A total of 44 states and the District of Columbia had announced by late last week that public schools will remain closed for the rest of the school year because of the COVID-19 pandemic. Connecticut was not one of them – yet.
Schools are still closed until further notice pending an announcement on May 20, per Gov. Ned Lamont’s executive order, but it’s highly unlikely that students and teachers will see the inside of classrooms before next school year.
Connecticut Education Association President Jeff Leake, for one, urges caution regarding the re-opening, whenever it happens: “Before we send students, teachers, and staff back to school, the state must develop and implement new procedures and protocols to keep them safe. Schools by their very nature are not conducive to social distancing, and special accommodations must be made to change that.”
Education Commissioner Miguel Cardona plainly stated during a CEA-sponsored webinar last Wednesday that “it’s highly unlikely we’ll come back in June and resume classes.”
Clearly, very little intrigue surrounds the probable announcement that Connecticut schools will remain shuttered through June.
What is intriguing, however, are the discussions about the long-term effects of the current shutdown on schools themselves. As Dr. Cardona told teachers during the webinar, they should not anticipate going back to the “old model” next fall: “Education will never be the same.”
Put simply, the remote-learning model currently in place, coupled with lingering safety questions, has sparked a flurry of predictions about how public education might look once schools re-open. Among the forecasts:
• Smaller Classes and Staggered Schedules: Social-distancing practices will require additional space in classrooms, so schools will split student bodies in half and put them on some sort of alternating schedule. “One group of kids might attend school on Monday, Wednesday, and Friday one week, then Tuesday and Thursday the following week,” according to an NPR report. “Others have discussed morning and afternoon shifts.”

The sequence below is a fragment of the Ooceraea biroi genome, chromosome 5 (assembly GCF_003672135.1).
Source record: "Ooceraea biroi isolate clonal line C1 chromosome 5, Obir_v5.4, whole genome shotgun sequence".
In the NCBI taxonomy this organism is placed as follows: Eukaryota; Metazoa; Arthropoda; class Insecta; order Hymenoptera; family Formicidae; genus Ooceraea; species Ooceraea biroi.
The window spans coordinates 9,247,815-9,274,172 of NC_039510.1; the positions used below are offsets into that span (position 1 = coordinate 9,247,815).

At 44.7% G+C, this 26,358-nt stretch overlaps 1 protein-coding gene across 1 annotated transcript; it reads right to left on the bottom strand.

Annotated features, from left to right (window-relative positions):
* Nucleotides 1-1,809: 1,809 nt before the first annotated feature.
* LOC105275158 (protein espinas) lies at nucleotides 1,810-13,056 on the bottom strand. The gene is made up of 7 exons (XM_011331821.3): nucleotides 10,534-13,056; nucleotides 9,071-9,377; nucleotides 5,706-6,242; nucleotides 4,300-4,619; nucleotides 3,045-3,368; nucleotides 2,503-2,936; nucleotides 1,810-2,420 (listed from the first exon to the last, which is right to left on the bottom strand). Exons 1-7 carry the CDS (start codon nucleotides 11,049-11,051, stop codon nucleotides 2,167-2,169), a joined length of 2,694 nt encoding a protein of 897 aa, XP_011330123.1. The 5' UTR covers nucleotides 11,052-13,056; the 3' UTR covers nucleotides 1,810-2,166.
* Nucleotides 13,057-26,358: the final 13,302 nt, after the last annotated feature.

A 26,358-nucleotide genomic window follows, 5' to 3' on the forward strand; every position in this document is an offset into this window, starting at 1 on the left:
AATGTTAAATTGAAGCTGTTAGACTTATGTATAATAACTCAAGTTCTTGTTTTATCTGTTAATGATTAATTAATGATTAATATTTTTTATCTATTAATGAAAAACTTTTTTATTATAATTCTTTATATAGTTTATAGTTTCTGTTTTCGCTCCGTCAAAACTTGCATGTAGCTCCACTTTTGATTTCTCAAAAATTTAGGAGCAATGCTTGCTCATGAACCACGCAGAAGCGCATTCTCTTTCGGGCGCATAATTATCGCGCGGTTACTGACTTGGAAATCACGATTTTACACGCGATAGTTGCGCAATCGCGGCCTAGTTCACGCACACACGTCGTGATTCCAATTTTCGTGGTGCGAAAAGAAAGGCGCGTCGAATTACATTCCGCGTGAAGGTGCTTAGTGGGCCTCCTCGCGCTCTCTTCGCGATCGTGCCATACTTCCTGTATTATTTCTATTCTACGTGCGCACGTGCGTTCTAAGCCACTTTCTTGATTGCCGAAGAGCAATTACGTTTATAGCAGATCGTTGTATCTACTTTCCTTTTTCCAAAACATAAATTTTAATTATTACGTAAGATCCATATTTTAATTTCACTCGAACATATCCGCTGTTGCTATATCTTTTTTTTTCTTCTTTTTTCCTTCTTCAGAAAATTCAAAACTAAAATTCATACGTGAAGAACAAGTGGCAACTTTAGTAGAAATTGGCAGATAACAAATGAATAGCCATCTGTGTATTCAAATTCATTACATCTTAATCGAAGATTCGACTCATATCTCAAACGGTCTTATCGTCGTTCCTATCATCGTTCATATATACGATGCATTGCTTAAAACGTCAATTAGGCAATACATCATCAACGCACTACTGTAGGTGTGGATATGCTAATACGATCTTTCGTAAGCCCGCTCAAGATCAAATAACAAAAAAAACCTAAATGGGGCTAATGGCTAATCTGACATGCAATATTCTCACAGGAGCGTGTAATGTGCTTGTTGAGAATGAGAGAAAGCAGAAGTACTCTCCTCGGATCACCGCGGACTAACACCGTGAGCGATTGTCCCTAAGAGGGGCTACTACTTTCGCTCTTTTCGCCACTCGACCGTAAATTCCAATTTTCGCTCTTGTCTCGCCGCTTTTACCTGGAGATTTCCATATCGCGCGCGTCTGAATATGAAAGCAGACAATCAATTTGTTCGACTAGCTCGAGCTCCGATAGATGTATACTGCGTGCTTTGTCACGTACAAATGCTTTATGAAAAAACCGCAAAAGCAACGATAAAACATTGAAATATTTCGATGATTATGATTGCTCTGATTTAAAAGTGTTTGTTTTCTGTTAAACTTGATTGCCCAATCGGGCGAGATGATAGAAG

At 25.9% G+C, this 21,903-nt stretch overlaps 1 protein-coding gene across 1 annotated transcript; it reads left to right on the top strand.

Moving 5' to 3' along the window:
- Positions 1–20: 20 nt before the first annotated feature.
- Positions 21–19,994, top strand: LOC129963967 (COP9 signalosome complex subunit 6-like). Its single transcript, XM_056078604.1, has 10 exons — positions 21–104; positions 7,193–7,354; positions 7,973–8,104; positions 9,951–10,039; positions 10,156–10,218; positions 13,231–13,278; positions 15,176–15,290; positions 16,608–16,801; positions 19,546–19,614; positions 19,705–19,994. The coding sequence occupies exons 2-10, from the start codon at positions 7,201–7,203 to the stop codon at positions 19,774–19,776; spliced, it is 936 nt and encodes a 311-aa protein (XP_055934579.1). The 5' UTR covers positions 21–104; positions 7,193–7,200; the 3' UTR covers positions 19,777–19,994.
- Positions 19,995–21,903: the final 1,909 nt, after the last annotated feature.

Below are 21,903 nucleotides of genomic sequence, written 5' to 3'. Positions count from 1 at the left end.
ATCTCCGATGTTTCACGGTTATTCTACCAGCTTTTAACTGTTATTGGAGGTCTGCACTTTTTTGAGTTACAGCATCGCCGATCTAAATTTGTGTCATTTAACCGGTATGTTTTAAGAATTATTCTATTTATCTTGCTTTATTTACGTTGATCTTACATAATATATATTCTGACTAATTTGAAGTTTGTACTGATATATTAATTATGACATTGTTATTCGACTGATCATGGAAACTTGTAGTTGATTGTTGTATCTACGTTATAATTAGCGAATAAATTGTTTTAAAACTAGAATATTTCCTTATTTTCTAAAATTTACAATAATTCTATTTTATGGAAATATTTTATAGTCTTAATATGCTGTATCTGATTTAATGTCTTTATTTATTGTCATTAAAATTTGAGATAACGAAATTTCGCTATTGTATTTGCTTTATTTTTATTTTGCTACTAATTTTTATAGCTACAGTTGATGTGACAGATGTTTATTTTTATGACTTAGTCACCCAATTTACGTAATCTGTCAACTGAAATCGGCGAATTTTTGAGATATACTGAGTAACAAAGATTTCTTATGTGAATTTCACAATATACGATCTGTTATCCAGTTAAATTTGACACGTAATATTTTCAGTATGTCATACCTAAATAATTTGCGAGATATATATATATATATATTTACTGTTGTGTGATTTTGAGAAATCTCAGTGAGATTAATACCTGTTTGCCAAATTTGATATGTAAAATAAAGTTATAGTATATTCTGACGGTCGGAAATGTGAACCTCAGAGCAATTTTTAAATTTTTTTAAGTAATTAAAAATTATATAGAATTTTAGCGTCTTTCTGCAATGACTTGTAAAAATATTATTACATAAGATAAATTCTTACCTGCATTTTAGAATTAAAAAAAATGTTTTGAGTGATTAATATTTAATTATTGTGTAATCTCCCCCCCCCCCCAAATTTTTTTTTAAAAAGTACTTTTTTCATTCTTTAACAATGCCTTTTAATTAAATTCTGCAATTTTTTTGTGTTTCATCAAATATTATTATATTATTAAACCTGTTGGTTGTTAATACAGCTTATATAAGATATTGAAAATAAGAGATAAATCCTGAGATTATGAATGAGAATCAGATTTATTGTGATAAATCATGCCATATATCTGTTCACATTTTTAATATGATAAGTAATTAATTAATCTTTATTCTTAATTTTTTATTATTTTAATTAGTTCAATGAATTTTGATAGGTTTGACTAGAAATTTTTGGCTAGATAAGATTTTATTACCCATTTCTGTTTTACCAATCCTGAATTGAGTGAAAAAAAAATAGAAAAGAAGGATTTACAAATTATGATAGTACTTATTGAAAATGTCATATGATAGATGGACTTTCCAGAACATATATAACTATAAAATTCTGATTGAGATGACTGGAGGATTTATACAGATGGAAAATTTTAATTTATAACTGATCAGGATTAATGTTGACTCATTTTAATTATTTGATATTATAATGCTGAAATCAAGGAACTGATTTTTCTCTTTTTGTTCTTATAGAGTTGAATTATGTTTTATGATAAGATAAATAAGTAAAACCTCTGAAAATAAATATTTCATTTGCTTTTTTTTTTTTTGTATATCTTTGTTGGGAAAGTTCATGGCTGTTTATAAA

• Continued Distance Learning: Adults have been earning online degrees for years now. Many public schools had already been experimenting with “blended learning” in which physical class sessions are reduced in number, supplemented by online lessons. COVID-19 has made such internet-dependent education a necessity – and this mode of teaching will not go away even when the virus does.
Education writer Emily Freitag explains that remote learning via computer goes hand-in-hand with the potential alternating school schedules: “Schools may have to go back to distance learning or reimagine a more complex hybrid model, with a portion of students in school and another portion at home for extended periods of time.”
• Additional Support Services: If COVID-19 has revealed anything about education, it’s that schools have become much more than just schools over the years. Public schools in America provide meals, mental-health counseling, social-emotional support, and many other necessities in addition to education.